Eventually, NFTs could become a primary touchpoint between brands and their consumers. What’s more, NFTs will offer consumers the privacy to still reap their rewards without having to reveal personal information.
Collectibles & POAPs
A very obvious way for brands to use their brand equity is by creating branded collectibles and POAPs. POAP stands for proof of attendance protocol and describes a protocol offering NFTs that verify attendance. However, the term is now also more broadly used to refer to any type of NFT people can collect when attending an event or after executing a specific task.
When a business issues POAPs to consumers, it doesn’t just increase loyalty with the consumer by providing them with a token of appreciation (no pun intended) but also allows businesses to better customize experiences to them. One could imagine that after attending a specific event and collecting the POAP, these users can later unlock exclusive content covering the event or discount codes for attending the next one.
Overall, the above are just three examples of how businesses can integrate NFTs into broader marketing efforts. NFTs allow them to tap into new audiences, customize experiences and create exclusivity around their brand. Whenever brands engage with NFTs it’s important for them to remain coherent and authentic to their original vision.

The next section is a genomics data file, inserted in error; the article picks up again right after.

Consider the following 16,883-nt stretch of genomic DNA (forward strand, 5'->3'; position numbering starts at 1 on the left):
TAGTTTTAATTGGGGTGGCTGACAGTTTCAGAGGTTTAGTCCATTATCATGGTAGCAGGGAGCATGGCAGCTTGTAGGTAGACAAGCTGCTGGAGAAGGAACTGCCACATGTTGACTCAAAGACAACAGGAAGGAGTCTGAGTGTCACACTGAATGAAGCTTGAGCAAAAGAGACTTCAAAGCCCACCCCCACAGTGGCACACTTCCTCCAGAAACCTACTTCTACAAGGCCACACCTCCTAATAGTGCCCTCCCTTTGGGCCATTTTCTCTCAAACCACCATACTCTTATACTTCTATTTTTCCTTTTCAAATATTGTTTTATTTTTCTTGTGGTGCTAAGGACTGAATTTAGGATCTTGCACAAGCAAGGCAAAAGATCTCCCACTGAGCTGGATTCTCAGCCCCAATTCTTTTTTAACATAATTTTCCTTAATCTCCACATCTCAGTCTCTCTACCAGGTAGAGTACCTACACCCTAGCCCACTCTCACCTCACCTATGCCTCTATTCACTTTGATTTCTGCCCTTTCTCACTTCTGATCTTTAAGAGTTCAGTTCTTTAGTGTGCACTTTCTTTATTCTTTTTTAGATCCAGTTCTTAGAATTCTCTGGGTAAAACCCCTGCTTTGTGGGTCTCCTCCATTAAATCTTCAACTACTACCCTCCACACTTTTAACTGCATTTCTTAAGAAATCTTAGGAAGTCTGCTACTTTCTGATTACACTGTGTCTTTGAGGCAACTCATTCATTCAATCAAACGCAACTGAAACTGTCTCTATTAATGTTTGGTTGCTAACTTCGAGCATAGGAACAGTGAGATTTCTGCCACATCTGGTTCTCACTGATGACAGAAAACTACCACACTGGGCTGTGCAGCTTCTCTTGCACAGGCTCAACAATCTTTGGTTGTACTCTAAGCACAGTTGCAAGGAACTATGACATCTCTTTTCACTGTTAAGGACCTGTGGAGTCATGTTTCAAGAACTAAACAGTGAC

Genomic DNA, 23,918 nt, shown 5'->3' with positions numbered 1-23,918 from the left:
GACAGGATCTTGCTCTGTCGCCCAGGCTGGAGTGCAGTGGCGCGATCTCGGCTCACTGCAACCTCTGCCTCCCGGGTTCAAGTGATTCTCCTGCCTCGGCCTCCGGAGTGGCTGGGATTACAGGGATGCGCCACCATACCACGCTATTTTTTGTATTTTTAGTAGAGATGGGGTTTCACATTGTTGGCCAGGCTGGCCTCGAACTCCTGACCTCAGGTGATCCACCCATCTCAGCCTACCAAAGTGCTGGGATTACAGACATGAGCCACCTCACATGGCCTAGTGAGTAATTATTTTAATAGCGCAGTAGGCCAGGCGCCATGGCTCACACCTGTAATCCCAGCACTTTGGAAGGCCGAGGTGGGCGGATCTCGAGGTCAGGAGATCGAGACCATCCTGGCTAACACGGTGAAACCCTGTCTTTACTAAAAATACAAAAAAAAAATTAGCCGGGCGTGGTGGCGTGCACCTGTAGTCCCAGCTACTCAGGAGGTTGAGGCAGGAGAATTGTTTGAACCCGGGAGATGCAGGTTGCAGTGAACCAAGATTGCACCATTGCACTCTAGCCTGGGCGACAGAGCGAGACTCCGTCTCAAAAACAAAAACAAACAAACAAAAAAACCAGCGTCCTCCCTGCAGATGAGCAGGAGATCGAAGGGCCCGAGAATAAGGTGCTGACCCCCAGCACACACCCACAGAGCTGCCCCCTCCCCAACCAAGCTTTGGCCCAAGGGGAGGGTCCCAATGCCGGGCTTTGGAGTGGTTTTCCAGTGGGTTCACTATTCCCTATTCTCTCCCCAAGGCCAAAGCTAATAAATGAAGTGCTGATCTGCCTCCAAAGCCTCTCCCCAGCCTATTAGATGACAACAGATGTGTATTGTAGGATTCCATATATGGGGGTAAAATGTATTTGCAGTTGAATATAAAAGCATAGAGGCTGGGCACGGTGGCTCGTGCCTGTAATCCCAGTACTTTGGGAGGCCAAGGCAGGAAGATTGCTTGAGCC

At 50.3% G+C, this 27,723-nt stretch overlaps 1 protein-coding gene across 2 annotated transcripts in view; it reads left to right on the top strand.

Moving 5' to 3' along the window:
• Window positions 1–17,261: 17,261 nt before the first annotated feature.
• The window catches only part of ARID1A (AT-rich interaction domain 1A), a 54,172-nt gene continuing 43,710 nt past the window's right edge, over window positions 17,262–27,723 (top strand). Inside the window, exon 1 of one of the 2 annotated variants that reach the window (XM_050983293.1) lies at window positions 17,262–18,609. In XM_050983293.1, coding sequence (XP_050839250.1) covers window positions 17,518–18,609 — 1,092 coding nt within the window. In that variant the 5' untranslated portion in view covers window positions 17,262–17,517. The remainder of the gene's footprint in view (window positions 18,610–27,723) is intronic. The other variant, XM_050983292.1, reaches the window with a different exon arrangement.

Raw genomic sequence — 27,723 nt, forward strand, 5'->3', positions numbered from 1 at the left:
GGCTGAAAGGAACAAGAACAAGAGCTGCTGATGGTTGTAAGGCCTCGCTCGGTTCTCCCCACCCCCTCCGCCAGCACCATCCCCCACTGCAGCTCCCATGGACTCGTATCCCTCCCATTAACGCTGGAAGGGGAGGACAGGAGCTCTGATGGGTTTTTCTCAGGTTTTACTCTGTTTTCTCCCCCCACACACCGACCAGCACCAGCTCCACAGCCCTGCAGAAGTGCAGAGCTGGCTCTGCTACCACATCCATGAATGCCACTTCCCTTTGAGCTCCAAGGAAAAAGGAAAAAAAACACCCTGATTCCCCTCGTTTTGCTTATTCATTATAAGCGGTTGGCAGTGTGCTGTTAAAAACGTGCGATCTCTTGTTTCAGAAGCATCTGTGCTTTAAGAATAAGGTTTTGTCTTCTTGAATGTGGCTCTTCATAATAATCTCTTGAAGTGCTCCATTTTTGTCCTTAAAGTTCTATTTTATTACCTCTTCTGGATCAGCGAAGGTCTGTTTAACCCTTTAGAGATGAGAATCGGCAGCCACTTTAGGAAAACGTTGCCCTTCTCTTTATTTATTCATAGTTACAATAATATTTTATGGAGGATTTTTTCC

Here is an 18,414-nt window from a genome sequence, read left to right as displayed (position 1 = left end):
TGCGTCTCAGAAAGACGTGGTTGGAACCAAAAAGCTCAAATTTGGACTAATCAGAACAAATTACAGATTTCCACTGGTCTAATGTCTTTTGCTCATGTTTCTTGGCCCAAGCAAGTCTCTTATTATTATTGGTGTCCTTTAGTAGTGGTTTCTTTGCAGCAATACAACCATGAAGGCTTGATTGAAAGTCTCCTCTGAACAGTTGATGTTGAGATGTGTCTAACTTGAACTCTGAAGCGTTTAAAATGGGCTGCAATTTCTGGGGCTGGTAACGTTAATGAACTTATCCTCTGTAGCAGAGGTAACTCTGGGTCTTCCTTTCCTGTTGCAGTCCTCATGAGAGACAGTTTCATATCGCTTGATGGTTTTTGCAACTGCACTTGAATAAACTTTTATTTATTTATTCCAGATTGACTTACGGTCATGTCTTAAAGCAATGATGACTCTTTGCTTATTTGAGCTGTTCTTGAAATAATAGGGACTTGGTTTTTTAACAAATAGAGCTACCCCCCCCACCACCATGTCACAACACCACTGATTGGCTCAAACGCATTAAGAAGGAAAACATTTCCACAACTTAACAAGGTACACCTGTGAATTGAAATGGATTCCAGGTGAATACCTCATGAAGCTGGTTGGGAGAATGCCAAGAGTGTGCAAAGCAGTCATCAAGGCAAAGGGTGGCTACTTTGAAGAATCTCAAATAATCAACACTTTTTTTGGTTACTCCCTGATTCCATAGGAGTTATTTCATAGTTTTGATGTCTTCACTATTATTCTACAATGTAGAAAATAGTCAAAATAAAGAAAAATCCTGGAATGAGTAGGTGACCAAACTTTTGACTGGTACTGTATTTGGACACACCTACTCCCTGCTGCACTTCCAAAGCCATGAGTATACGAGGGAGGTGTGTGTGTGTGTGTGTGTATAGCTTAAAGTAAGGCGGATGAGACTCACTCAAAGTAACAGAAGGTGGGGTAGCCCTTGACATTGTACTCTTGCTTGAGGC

While the first iteration of NFTs allows for the basic distribution of single assets such as attendance tokens, tickets, or collectibles, more advanced NFT standards could evolve together with the consumers’ journey opening up exciting new relationships.
As the first public layer-1 chain from Japan, Astar Network is at the forefront of exploring enterprise use cases in the land of the rising sun. In collaboration with Sushi Top Marketing, thousands of Train NFTs on top of Astar have been distributed to train Otakus in March this year. Currently, the leading snack manufacturer Calbee is putting evolving NFTs into the hands of chip lovers for the first time in Japan.
And this is just the beginning. If you want to explore how your business can use NFTs for Marketing, reach out.